Fourth Sunday of Easter
May 2, 2004
The Gospel: John 10:22-30
Sermon: "Jesus is the Son of God"

The Rev. William D. Oldland

The Gospel:

At that time the festival of the Dedication took place in Jerusalem. It was winter, and Jesus was walking in the temple, in the portico of Solomon. So the Jews gathered around him and said to him, "How long will you keep us in suspense? If you are the Messiah, tell us plainly." Jesus answered, "I have told you, and you do not believe. The works that I do in my Father's name testify to me; but you do not believe, because you do not belong to my sheep. My sheep hear my voice. I know them, and they follow me. I give them eternal life, and they will never perish. No one will snatch them out of my hand. What my Father has given me is greater than all else, and no one can snatch it out of the Father's hand. The Father and I are one."

John 10:22-30


Jesus is the Son of God 

Fourth Sunday of Easter - May 2, 2004

During World War II, the Nazi regime was determined to know the ethnicity of every single person. The purpose was to create a pure Aryan race, and at the same time, remove the Jewish people in their entirety from the face of the earth. To that end they chose young men and women of Aryan heritage to try and create a race of blond haired, blue eyed people. They also examined the birth documents of every person to determine their heritage. People of Jewish descent could be arrested if they were determined to have one sixteenth of their blood Jewish by their calculations and standards. So, in the Nazi regime, they determined who one was according to their lineage. One's lineage, or rather their understanding of one's lineage, determined life or death.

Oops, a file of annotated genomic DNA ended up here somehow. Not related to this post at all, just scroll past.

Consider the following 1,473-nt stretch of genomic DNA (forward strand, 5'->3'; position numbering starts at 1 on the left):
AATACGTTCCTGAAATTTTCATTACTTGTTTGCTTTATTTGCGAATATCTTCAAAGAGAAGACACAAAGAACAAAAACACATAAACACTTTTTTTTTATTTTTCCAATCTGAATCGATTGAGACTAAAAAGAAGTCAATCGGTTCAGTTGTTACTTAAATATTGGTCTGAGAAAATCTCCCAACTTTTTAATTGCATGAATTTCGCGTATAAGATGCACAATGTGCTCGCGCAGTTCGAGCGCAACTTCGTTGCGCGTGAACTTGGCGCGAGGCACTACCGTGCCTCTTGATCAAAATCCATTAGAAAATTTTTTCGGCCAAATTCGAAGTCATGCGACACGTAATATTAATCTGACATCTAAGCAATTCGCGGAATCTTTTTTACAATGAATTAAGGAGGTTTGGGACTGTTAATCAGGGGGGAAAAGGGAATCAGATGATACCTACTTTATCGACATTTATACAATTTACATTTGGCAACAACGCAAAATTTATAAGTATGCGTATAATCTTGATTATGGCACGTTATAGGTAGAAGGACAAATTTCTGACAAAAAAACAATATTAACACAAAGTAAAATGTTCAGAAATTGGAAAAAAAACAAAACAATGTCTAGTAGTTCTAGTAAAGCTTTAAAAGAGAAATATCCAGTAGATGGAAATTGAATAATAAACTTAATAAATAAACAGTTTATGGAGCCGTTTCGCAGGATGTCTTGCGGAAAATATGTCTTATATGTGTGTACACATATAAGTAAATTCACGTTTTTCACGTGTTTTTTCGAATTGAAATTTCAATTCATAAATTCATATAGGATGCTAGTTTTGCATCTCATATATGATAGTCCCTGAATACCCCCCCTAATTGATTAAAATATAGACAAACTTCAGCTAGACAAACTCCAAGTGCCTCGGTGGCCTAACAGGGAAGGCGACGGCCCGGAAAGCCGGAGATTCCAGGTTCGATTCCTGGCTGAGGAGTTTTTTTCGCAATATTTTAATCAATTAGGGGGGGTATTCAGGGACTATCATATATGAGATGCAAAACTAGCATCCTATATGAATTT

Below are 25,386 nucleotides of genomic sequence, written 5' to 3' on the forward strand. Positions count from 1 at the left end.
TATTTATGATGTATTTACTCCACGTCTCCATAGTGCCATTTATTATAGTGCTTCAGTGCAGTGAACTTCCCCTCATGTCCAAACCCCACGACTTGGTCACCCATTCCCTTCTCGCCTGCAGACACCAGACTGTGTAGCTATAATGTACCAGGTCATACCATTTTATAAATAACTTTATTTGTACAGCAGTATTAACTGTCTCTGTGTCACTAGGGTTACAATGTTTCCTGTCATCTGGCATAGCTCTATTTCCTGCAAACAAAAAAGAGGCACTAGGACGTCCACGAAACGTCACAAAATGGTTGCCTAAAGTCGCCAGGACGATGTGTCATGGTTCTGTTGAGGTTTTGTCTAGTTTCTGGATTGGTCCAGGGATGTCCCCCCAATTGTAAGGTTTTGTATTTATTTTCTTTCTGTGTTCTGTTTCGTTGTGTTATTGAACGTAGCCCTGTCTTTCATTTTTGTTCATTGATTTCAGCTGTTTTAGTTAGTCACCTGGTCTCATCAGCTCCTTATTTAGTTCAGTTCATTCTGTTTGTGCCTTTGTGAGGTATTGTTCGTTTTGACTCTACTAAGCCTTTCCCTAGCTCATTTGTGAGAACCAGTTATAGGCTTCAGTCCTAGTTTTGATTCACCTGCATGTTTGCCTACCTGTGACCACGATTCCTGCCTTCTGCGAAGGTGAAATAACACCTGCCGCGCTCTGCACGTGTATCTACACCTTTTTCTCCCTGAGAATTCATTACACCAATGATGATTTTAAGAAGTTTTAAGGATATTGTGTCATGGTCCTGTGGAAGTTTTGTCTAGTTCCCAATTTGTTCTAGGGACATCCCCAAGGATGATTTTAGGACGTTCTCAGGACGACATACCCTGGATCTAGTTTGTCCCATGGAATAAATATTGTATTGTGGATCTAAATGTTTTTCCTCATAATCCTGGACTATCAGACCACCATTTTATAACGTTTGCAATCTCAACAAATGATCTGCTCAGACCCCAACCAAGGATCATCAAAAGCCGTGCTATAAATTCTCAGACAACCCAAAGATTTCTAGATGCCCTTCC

How do people know who we are? Furthermore, how do people know what we believe? Our identity is not too hard. We have multiple ways by which we are known. To the department of motor vehicles we are known by our driver's license. The Federal Government knows us by our social security number. Banks know us by the number on our bank accounts. If we go on-line we can find out information about our heritage. There are several companies that offer services to help us with our family tree. They have used birth records to help us find out who we are. Of course, these services are offered for a fee. In short, there are multiple ways by which we are known. 

However, knowing what we believe is something else. It is not possible to determine what someone believes by a social security number or a driver's license. It is not possible to determine what someone believes by examining their birth records of their family. It is only possible to determine what someone believes by what they do and say. I dare say that what someone does or says also gives us a better idea of who they are. If someone says they are from the South we listen for an accent. We look to see if they eat grits. If someone says they are a Christian what do we look to see? We look to see if they attend a church. To be honest we look to see how often. We also notice how they treat people. We notice how they speak to others. We notice if they do charitable works. In short, we look to see if they do the things Christ said to do. We gauge their words of belonging to the Christian faith by their actions. We are all familiar with the adage, "Actions speak louder than words." Are we also familiar with this saying, "We need to live our lives as Christians as we proclaim by word our Christianity? The reason is because our lives, our actions, may be the only Bible our neighbor may ever read." People see what we believe in what we do and how we treat others.